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    You have infinite sets at the heart of physics, because calculus relies on the real numbers. You can't do (normal) calculus on finite sets of points. And, it is problematic to try to model spacetime as a discrete set (of points a non-zero distance apart).

    I don't see the relevance of Zeno's Paradox. Which is fairly feeble in any case, IMO.
     
  13. Mar 1, 2018 #12
    Good point.

    Sorry, this was non-linear rambling on my part. Let me try again.

    If we are talking about the escape velocity of an object, what is the physical meaning of the object slowing as it approaches infinity. In other words, does infinity have to exist to launch something with escape velocity? Sorry if this is still muddled.
     
  14. Mar 1, 2018 #13

    phinds

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    As far as that sort of thing is concerned, infinity is just a mathematical fiction and does not need to exist to do the computation.
     
  15. Mar 1, 2018 #14

    PeroK

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    This is a good example, IMO, of how turning the question round to use finite quantities resolves the matter.

    If you launch a rocket at a speed ##v## and it returns to Earth in a finite time, then ##v## is less than the escape velocity. Otherwise, ##v## is greater than or equal to the escape velocity.

    Put another way, you can set up an equation for the time the rocket returns. If that equation has no solution, then the velocity is greater than or equal to the escape velocity, which then is the lowest velocity for which the equation has no solution.

    No need to mention the "i" word!
     
  16. Mar 1, 2018 #15

    PeterDonis

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    Not explicitly, but it's still there implicitly, in the derivation of the equation you set up. That equation implicitly assumes that space is infinite. If you drop that assumption and substitute the assumption that space is a 3-sphere with some finite total 3-volume, you can find solutions with the same initial conditions where you couldn't before.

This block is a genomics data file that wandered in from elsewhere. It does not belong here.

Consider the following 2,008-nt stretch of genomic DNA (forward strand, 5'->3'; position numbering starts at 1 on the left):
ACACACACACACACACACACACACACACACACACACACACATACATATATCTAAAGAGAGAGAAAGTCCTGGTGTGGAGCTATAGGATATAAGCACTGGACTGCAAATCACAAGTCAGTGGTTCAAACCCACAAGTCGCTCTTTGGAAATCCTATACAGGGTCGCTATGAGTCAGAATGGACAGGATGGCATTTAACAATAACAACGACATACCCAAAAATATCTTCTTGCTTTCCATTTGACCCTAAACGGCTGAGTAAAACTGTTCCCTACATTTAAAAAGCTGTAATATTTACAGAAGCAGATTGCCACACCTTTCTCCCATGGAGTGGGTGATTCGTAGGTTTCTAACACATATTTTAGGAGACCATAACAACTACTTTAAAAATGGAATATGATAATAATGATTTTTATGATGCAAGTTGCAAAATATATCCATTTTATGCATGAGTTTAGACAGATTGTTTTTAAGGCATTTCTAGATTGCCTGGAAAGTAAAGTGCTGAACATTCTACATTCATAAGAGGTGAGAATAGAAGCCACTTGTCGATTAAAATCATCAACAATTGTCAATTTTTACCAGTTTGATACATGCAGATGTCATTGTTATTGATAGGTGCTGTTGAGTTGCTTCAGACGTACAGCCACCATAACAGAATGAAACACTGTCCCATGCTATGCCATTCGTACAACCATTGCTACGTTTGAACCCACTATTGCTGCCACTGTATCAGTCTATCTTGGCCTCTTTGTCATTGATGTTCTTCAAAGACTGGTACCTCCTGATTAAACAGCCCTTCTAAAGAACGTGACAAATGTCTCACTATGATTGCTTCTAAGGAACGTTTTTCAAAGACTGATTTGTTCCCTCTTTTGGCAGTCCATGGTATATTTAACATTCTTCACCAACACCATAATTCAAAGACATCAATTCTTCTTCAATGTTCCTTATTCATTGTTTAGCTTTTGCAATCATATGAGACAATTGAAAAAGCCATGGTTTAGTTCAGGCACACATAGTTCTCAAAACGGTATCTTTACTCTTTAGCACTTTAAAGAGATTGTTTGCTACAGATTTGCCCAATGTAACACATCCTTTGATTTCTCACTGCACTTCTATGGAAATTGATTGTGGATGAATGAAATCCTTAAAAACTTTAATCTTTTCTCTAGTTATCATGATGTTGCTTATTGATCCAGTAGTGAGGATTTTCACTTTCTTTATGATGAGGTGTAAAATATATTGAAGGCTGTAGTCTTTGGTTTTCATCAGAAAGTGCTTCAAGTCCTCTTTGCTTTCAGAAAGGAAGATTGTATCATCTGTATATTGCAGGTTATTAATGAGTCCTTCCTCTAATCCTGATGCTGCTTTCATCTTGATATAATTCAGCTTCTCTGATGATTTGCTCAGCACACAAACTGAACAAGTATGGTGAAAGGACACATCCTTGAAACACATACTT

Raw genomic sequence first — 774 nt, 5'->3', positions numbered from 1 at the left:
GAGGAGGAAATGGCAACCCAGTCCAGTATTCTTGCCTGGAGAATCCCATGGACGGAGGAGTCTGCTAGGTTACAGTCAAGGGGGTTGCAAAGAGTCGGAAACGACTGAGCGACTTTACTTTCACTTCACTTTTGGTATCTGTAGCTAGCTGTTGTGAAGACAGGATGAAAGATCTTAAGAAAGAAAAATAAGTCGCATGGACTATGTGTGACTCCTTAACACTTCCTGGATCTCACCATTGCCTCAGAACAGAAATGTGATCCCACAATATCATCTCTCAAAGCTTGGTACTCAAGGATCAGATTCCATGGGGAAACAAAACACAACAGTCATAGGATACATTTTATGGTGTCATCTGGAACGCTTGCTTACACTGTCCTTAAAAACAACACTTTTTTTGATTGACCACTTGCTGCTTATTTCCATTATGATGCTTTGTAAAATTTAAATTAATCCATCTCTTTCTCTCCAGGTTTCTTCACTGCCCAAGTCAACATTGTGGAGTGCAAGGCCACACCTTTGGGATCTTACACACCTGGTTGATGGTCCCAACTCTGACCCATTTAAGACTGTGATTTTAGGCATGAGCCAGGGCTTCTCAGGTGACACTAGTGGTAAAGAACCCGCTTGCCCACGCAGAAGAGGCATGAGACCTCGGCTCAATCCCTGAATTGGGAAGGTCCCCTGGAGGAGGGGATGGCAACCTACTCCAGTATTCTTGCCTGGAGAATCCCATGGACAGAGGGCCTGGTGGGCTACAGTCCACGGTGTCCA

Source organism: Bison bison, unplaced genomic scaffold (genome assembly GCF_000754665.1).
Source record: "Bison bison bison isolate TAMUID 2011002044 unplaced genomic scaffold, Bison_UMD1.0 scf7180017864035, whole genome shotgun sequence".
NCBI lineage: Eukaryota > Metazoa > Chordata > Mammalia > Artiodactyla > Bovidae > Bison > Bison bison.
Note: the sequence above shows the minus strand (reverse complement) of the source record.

17. Mar 1, 2018 #16
    What, if any, are the implications of a spatially infinite universe at t > 0? Let me elaborate.

    Am I correct in saying that the energy density, the stress-energy tensor, and therefore the spacetime curvature was extreme in the first second of the Big Bang?

    Assuming this is right, then what are the implications if that energy density is extended into infinity versus being finite? Does it put constraints on the scalar field for inflation? Does it make it much more likely that the spacetime curvature will result in an immediate collapse?
     
  18. Mar 1, 2018 #17

    PeterDonis

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    Why do you think this? Current cosmological thinking is that the universe is spatially flat and expanding, not spatially flat and non-expanding.
     
  19. Mar 1, 2018 #18

    PeterDonis

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    Yes.

    AFAIK, no; any constraints on the inflaton field are local, not global; they don't "care" whether the universe is globally finite or infinite, spatially.

    No. The equations governing this are also local, not global.
     
  20. Mar 1, 2018 #19

    PeroK

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    If you are already on Chapter 22 of Hartle, you must have bashed through Chapters 1-21 fairly quickly!
     
  21. Mar 1, 2018 #20
    Ha! I am much lazier than you think. I'm only about a quarter of the way through, and haven't touched it for the last month or two. I'm trying to get more big picture ideas while trying to learn the theories. Instead of going through the standard protocol of learning the math and foundations first, before moving on to more complex subjects. I would not advise it for a college curriculum. :biggrin: